Class A will be 33 schools in all sports in Nebraska for the 2019-20 school year, with one exception.
At its April meeting Thursday in Lincoln, the Nebraska School Activities Association Board of Directors voted unanimously to pass a Class A-only proposal that schools with total three-grade enrollment of 850 or more will be in the state’s largest class in all sports except for football.
The football number for Class A will continue to be 425 or more boys. The 33 schools with 850 or more total students also currently have 425 or more boys. South Sioux City, however, elected to opt down to Class B in football for the current two-year football scheduling cycle, which began in 2018, meaning the Cardinals are ineligible for postseason play.
The approved ruling will provide uniformity to Class A in every sport, each of which currently has its own classification guidelines. Class A in basketball and volleyball, for instance, are the top 28 schools in gender enrollment, while wrestling (boys enrollment) and track (total enrollment) are the top 32 schools.
When the NSAA went to gender-based enrollment to determine classification this year, it split some schools in basketball between Class A and B, something that this approved ruling rectifies. This past winter, Elkhorn South’s boys were in Class A and its girls in Class B. It was the opposite at Lincoln Pius X as the Thunderbolts were in A in girls and B in boys.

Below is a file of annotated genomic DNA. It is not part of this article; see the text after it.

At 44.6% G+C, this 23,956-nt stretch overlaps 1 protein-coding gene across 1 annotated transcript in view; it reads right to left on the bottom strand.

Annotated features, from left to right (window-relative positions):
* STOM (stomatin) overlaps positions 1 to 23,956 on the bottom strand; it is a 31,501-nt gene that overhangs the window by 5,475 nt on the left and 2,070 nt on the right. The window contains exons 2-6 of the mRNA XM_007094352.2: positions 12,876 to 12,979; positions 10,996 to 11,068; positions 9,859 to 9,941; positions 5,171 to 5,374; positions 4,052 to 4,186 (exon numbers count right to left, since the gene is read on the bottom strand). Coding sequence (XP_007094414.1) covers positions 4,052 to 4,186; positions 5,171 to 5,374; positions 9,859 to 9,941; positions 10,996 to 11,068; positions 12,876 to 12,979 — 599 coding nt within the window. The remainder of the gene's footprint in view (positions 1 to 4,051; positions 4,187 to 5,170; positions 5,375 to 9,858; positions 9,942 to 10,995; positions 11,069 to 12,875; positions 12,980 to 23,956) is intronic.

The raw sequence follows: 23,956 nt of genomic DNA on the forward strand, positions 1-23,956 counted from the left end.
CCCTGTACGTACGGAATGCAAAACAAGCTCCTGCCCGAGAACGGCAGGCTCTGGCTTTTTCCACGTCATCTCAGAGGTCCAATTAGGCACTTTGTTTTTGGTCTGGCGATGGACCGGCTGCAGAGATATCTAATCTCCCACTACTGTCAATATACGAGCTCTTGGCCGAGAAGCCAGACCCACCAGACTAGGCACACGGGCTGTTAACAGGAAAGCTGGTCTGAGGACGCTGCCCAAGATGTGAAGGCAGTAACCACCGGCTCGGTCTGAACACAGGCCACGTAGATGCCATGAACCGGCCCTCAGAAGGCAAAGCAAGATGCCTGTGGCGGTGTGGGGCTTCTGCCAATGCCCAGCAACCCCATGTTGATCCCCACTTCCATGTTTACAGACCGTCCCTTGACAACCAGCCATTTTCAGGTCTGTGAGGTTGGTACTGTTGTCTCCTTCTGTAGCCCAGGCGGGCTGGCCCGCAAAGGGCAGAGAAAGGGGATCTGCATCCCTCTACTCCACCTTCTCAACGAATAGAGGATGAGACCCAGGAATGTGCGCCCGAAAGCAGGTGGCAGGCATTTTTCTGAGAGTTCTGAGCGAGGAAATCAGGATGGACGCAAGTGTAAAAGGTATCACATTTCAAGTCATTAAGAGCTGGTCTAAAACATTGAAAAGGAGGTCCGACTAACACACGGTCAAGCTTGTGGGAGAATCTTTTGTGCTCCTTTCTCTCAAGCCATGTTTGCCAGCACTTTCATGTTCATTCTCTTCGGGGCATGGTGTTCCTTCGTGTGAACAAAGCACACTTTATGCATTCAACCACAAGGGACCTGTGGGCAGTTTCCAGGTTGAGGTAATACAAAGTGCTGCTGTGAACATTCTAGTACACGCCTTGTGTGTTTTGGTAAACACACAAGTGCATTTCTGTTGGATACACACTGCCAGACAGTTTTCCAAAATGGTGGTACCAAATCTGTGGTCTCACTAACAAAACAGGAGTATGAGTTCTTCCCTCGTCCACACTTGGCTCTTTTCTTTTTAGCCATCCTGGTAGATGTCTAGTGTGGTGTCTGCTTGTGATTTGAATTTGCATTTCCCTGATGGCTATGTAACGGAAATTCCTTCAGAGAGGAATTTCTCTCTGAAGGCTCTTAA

Both Elkhorn South and Pius X, members of the Class A Metro and Heartland Athletic conferences, respectively, went through the Class A basketball scheduling matrix, meaning their Class B squads were able to pick up wild card bonus points not available to the other schools in Class B that are locked out of the matrix.
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Four schools that were Class B in both boys and girls basketball this past season -- South Sioux City, Columbus, Elkhorn and North Platte -- will join the Elkhorn South girls and Pius X boys into Class A status next season. Without the measure that passed Thursday, both the Pius X boys and girls basketball teams, the Norfolk boys and the Elkhorn South girls would’ve been in Class B this next season after going through the A scheduling matrix.
“The schools could’ve taken care of this themselves by opting up,” said NSAA board member Mark Norvell of Fillmore Central. Norvell was part of the NSAA classification committee that recommended the proposal at its March 21 meeting.
“For whatever reason, they didn’t want that decision on their plate.”
The cutoff between Class B and C-1 does not change with the new Class A rule, meaning that B will become smaller in every sport as some of the larger B schools rise to Class A.
Even with those larger B schools moving to A, “there’s still a wide gap in enrollment between the top and bottom of Class B,” said board member Troy Unzicker of Alliance, another member of the classification committee.
It also means that Class A will continue to grow as new schools in Lincoln and Omaha are built in the coming years and quickly eclipse the 850 enrollment figure.
“They (the Class A schools) didn’t seem opposed to that,” Norvell said.
The board delayed a decision until its May meeting on the proposal for Class A to move to a two-year classification cycle like football already has. Currently, the other sports outside of football are reclassified each year.
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